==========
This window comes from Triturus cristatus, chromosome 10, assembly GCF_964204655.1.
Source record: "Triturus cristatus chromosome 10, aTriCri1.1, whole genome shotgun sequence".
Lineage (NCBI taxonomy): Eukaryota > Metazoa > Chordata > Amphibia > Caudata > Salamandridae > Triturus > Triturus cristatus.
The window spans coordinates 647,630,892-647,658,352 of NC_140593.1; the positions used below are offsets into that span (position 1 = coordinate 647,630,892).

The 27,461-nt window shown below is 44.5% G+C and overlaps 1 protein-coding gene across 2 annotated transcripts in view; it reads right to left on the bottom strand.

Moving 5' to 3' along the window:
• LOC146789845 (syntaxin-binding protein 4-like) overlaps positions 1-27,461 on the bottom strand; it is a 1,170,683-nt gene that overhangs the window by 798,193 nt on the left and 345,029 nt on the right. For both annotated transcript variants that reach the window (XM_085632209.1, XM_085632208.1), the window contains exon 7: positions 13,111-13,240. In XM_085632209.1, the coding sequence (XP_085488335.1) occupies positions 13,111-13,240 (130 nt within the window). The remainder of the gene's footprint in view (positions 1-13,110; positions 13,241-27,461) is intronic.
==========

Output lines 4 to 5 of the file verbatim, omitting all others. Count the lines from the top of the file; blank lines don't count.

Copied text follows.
The window spans coordinates 647,630,892-647,658,352 of NC_140593.1; the positions used below are offsets into that span (position 1 = coordinate 647,630,892).

The 27,461-nt window shown below is 44.5% G+C and overlaps 1 protein-coding gene across 2 annotated transcripts in view; it reads right to left on the bottom strand.